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The hardest thing to teach a loan officer - without question, it's how to say no!

National Mortgage Professional
Jul 13, 2005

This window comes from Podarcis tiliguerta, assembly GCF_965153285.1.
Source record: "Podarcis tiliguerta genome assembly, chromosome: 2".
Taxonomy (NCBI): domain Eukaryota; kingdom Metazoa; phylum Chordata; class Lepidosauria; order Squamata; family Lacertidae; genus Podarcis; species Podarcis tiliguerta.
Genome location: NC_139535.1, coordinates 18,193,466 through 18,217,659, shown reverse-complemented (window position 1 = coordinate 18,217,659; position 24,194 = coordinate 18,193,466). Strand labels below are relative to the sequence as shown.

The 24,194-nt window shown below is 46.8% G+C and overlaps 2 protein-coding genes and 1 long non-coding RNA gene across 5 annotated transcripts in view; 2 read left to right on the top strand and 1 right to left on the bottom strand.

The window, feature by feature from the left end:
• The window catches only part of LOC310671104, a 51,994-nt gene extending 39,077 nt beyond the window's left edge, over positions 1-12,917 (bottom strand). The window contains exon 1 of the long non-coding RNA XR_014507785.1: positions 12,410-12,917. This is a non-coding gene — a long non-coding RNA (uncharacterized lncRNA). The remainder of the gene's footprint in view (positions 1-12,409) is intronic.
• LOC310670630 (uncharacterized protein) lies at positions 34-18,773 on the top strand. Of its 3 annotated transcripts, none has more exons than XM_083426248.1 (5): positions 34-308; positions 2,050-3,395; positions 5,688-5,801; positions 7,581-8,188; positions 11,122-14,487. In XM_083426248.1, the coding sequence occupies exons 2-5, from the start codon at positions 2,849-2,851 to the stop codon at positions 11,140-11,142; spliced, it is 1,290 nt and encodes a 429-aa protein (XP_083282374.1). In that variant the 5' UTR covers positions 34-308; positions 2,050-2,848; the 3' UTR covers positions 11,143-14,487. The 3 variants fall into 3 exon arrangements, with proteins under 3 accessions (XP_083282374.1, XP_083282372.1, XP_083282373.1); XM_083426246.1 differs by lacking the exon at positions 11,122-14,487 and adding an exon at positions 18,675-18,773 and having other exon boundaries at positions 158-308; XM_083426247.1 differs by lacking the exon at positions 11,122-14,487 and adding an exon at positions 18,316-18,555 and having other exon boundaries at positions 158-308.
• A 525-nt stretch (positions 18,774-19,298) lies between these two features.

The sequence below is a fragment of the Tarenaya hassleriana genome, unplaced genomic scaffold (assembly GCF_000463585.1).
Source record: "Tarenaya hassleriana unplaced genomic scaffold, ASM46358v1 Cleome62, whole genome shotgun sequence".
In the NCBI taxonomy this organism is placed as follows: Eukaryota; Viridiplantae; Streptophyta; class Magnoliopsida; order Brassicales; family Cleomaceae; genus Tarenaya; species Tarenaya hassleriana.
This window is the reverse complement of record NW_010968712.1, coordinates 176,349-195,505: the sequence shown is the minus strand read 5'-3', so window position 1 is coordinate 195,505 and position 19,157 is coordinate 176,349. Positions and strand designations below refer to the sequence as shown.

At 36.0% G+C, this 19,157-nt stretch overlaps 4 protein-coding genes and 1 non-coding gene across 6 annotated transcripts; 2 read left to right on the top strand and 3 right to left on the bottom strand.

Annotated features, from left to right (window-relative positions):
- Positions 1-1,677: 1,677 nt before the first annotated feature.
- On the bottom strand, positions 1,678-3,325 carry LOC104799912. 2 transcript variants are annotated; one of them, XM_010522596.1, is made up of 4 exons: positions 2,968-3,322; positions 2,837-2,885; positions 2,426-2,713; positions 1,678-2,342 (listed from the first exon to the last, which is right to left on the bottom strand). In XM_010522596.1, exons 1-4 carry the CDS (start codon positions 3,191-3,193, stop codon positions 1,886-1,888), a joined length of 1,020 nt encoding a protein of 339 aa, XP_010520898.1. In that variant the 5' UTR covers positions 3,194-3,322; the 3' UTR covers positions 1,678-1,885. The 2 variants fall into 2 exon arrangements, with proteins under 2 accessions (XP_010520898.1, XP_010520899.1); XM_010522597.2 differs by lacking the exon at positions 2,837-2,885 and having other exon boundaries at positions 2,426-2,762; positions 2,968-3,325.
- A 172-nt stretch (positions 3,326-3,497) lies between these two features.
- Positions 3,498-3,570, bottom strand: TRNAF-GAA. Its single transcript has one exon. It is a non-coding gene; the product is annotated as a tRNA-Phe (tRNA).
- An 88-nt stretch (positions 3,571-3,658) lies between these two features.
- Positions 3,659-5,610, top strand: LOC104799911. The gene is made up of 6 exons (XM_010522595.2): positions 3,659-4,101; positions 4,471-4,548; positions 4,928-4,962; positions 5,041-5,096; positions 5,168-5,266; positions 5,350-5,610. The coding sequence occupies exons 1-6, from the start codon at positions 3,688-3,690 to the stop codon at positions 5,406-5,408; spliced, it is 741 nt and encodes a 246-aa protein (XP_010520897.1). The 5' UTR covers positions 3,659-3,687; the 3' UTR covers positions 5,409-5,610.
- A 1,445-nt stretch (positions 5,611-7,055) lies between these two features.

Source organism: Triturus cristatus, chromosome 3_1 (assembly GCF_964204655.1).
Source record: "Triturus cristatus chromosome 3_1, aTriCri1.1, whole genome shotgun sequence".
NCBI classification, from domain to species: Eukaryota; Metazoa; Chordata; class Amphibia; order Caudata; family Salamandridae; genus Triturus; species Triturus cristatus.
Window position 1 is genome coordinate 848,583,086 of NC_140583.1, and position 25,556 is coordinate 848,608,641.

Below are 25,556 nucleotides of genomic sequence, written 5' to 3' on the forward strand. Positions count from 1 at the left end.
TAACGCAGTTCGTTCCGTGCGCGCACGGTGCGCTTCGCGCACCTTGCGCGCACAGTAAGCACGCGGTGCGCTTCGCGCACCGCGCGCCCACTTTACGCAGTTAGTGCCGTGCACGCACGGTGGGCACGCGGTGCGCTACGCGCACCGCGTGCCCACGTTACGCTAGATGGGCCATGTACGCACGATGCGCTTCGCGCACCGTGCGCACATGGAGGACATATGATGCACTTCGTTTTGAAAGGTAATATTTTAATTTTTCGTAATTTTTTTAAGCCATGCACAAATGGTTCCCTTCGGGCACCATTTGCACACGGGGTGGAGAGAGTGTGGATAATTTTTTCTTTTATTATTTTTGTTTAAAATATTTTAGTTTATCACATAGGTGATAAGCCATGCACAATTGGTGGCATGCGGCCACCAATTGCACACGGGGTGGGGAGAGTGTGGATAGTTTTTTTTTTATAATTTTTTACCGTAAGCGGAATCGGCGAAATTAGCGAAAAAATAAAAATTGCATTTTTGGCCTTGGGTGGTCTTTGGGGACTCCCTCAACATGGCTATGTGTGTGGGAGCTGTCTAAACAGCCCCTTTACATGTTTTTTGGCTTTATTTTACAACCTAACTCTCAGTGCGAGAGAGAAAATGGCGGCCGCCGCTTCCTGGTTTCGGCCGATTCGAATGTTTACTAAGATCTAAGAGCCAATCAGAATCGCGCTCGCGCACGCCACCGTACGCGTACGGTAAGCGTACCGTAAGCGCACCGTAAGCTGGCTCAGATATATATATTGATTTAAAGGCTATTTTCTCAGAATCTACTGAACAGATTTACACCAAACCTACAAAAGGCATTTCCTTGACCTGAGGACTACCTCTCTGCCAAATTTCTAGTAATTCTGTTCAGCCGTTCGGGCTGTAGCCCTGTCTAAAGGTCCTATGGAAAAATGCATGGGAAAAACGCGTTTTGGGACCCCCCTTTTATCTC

The hardest thing to teach a loan officer - without question, it's how to say no!Blair Hansonclosing loans, tips, strategy Learning how and when to say no will be as important to you as any other tip, tactic or technique you learn along the way. Saying "no" will make you more money than low interest rates. But if you are like me, "no" is a very difficult word to pronounce. In my case, it used to sound like this most of the time: "Sure! You betcha! No problem!" Lesson One: The Pooper Scooper "How about letting me take a crack at one that Kelly from the bank can't do?" Have you ever said that? Well, stop! It's a terrible way to start a relationship and here's why How many times do you get a second chance to make a first impression? If you answered "never," then you're correct. If all you're doing is picking up Kelly's dirty laundry, what kind of success rate are you likely to have? It's not likely to be very high. Instead of doing this, from now on just form the letter "L" with your thumb and forefinger, place it squarely in the middle of your forehead and excuse yourself from the conversation. I promise it will be just as effective. The reason most loan officers say this sort of thing is that the philosophy really looks good on paper. You assume that if you can take one of Kelly's rejects and turn it into a commission check for Trixie at Gold Nugget Realty, she'll be so impressed that she'll immediately realize her mistake and fire Kelly in favor of you. Sounds good on paper, right? So does socialism ("Let's share everything!"). And you saw how that turned out. Let me explain something to you When it's all said and done, Trixie will form her opinion of you by how well and how smoothly her very first transaction with you goes. All other transactions in the future will only serve to enhance whatever reputation you created during your very first deal. In other words, you will forever sleep in the bed you make for yourself today. What? How can this be? Why won't she appreciate you for delivering her a previously non-existent commission check on a silver platter? Here's why The really tough deals never go smoothly. So, what type of first experience have you left her with? Let's see how your "Sure! You betcha! No problem" strategy plays out at Gold Nugget Realty. "Hi Trixie, how're you doing?" asks Gary the Greenpea agent. "Now is not a good time, Gary," replies Trixie. Looking stressed, she's obviously perturbed about something. "What's wrong?" Don't fault Gary. He hasn't yet learned when to run away. "Oh, I gave a deal to Blair Hanson from M3. He's been relentless. He's been marketing to me for months. So, I referred some buyers to him that Kelly from the bank said she couldn't approve. I decided to give Blair a shot and it has turned into a nightmare." "Really? I thought that guy was a real pro," Gary replies. "Me too. He was really impressive, but it's just the same as always all bark and no bite." "What do you mean?" "At first, I was pleasantly surprised. He found a way to qualify the borrowers for a new program he has. That was great, but ever since then it's been a mess," says Trixie. "Gosh Trixie, I'm sorry to hear that." And he is, because Gary likes you. "Yeah, me too. I wasted two weekends with them and now they're so stressed out that they call me almost every day. I should have taken Kelly's advice and moved on." "You mean, it's not going to close?" The mortal sin of the mortgage guy! "I don't know, maybe, but it seems every time the phone rings it's Blair telling me about some new problem that's 'Just come up." "Well, problems do happen, Trixie." "Sure, but when I deal with Kelly things always go smoothly." Ouch! Fatal blow! "Well, at least if it closes, you'll have a commission check in your hands that you wouldn't have had before." Gary is a new guy and doesn't realize what he has just said is the essence of "new guy" naiveté. "That's true, but I bet I could have sold three houses in the time that I've spent on this one deal." Trixie understands the value of her time. Do you? "Man, that's tough," says Gary who's starting to see the light himself. "Let me know how it goes?" "Sure," says Trixie. And she will! And that's the last thing that you want. Did you see what just happened there? Not only is Trixie gone, but you've also endangered your reputation with the entire office. If this is your first deal with Gold Nugget Realty, you might as well start looking for another office to call on. You're dead there. Breaking into an office is tough and when all you're looking for is a chance to get your foot in the door, it's tough to say no. So, you walk in one day, start doing your thing and sure enough, that agent you've been targeting calls you over to his desk. Then he'll reach into his bottom drawer, way in the back, pulls out a file, blows an ancient cloud of dust off it and says, "Here you go kid. Knock yourself out." Most new guys will think you've gotten your first deal in that office. Possibly. But in my case, I found out the hard way that most of the time I had just gotten my last. Don't misunderstand me doing tough deals on a regular basis is part of the job. You'll see at least as many tough ones in your lifetime as you will easy ones. Maybe more. But that kind of deal should never be your first deal with an agent! If you have any doubt about the validity of my words of wisdom, try it yourself. You probably will anyway. I know I sure did. The truth is I lost more agents over loans that closed, than loans that didn't. So, don't become the local "Pooper Scooper." It's a tough way to make a living. Besides, there's a much better way to get your foot in the door. It's a professional way to ask for business from that agent who "already has a loan officer," without having to lower yourself to begging for anyone's rejects. Next time, just ask for a chance to compete fair and square. Try this ... "I already have a loan officer," says Trixie. "Of course you do, and I appreciate your loyalty. With all the time, effort and resources I'll be putting into building our business together, it's comforting to know that I can earn the same amount of loyalty from you as well." And now for the closer ... "I have an idea. Why don't we let the clients decide? From now on, instead of giving your clients just one card, why not hand them two? Give them one from Kelly and one from me. That way, you'll be giving your clients the chance to choose whom they like best. Since the cream always rises to the top, eventually you'll come to see which one of us is having the greatest impact on your success. And when that happens, your choice will be easy ... won't it?" As you're saying this, you're smiling brightly, nodding your head enthusiastically and holding out a few of your cards for Trixie to take. And more often than not, she will. See how much better that sounds? And, it works better too. In 15 seconds, you've made the kind of lasting impression that fat pipelines are made of, and best of all, you can put away your shovel No one would ever mistake a pro like you for a "Pooper Scooper." Blair Hanson is a national sales trainer with IndyMac Bank and the author of "The Complete Step-by-Step Guide to Creating Long-Term Real Estate Agent Relationships." He can be reached at (202) 295-6371 or e-mail "A HREF="mailto:blair.hanson@indymacbank.com">blair.hanson@indymacbank.com.